What’s the point of marketing something as patently unhealthy as toaster pastries with the “Organic” label? What’s the difference between “Organic” and non-Organic toaster pastries, anyway? Although certain purists may suggest that the “Organic” variety of toaster pastries are more “wholesome,” the bottom line is that a toaster pastry is a toaster pastry — is a toaster pastry — and it’s definitely not something that you or your children should be eating to kick-start your day. Not when things like eggs and oatmeal remain abundantly available.
Is the “Organic” brand really better or is it all just marketing? In a direct comparison between the “healthy” Organic pastries made by Nature’s Path and evil non-Organic Kellogg’s Pop-Tarts (which everyone knows good “responsible” parents don’t serve to their kids), the pastries were about the same in terms of calories and fat (210 vs. 205 calories and 3.5 grams vs. 4.5 grams of fat) but the Kellogg brand actually had fewer carbohydrates (37.5 grams vs. 40 grams) and less sugar (17.5 grams vs. 19 grams). In this case, anyway, it appears Dr. Tuteur has a point.
I’ll cut to the chase. It’s pointless to discuss the fortitude of processed “Organic” foods. Processed foods — ANY processed foods — are nearly always detrimental to your health. Slapping an organic label on them doesn’t change anything but the price.
How much processing goes into gummi bears, lollipops, and macaroni and cheese?
And I’m sorry, but Organic Coke? Really? No, wait. Really? “Organic” Coca-Cola? I wonder how much processed “Organic” sugar went into that?
Worshiping the Organic gods
Buying 100% Organic can be pretty expensive. Clever marketers count on that up-charge to increase their profit margin.
Ever hear someone say, “We only purchase Organic. We are religious about it!”
One of the three Biblical principles we follow in our diet is, “Avoid food addictions. Don’t let any food or drink become your god.” Devoting too much energy or too much of our finances to purchase exclusively this or that kind of food is also a danger, especially if we place more financial importance on that practice than on, for instance, offering a tithe (1 Corinthians 10:31).
When we sacrifice what is rightfully our Father’s on the alter of our personal desires for our diet, we are making our diet into an idol.
Get Real Organic
Let’s get real. “Organic” farming may be better for the environment (although, of course, “Organic” does not necessarily equate to “sustainable”), but the reality is that pesticide residues in foods like Oreos are a marketing ploy at best, when it comes to assessing whether or not such foods should even be included in your diet. Organic white flour and refined sugar are just as bad for your long term health, and waistline, as the non-Organic variety. It’s still low in fiber and nutrients…it will still elevate your insulin just as effectively. That is the real problem with junk foods like Oreos and, pastries, and cotton candy.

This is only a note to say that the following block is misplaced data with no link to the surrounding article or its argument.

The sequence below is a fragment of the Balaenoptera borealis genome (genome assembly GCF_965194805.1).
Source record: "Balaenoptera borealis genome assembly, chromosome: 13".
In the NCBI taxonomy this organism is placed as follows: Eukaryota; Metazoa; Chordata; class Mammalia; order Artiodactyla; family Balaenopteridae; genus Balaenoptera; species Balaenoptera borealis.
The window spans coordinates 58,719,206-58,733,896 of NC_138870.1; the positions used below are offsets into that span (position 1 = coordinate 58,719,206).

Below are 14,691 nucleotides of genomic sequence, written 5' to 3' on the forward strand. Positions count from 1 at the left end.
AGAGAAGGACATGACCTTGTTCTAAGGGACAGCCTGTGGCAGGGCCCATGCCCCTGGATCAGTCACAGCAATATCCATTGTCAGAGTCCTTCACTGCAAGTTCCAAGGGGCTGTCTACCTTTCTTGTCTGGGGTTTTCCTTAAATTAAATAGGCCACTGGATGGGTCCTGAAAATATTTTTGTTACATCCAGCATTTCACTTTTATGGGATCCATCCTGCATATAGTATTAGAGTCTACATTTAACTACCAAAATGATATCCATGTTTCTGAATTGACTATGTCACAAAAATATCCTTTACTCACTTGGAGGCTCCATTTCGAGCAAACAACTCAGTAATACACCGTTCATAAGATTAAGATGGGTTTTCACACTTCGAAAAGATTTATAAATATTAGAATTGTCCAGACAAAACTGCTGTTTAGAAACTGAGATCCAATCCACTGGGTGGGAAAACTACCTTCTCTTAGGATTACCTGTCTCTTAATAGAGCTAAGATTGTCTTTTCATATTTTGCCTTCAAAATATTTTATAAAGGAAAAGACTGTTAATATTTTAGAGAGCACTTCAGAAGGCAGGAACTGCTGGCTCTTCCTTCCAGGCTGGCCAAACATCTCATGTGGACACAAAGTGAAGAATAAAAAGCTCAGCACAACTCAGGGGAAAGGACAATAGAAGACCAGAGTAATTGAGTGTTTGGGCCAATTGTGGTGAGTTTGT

In these cases “organic” is simply a marketing tool – and you’re not doing yourself any favors, whether it’s coming from a Community Wealth Enterprise like “Newman’s Own” or an agribusiness conglomerate like Nabisco.
Is There a Real Difference?
Is there any difference? The short answer is, “Yes” but one has to apply common sense. The Environmental Working Group (EWG) performed more than 43,000 tests for pesticides on various types of produce in thousands of samplings. Their computer analysis revealed that consumers could reduce their exposure to pesticides by almost 90 percent by avoiding just the most contaminated fruits and vegetables. They came up with a list of the most pesticide-laden produce varieties.
- Sweet Bell Peppers
- Grapes (imported)
I’ll be totally honest. We buy Organic produce of these varieties as often as possible, or we grow our own. If the price point is greater than about 10%, though, we forgo organic and carefully wash and prepare our non-organic purchase. There are other produce types for which it is fairly unnecessary to pay more for organic. These foods regularly test clean of pesticides and either have a hard outer skin or don’t retain pesticides well, if at all.
- Sweet Corn – frozen
- Sweet Peas – frozen
In other words, it may pay in health benefits to buy Organic peaches, but you get almost no benefit from paying extra for Organic bananas. And, seriously, what kind of “health” benefit are you reaping by eating cotton candy, whether it’s made from Organic processed sugar or non-Organic processed sugar?
We Recommend Organic Because…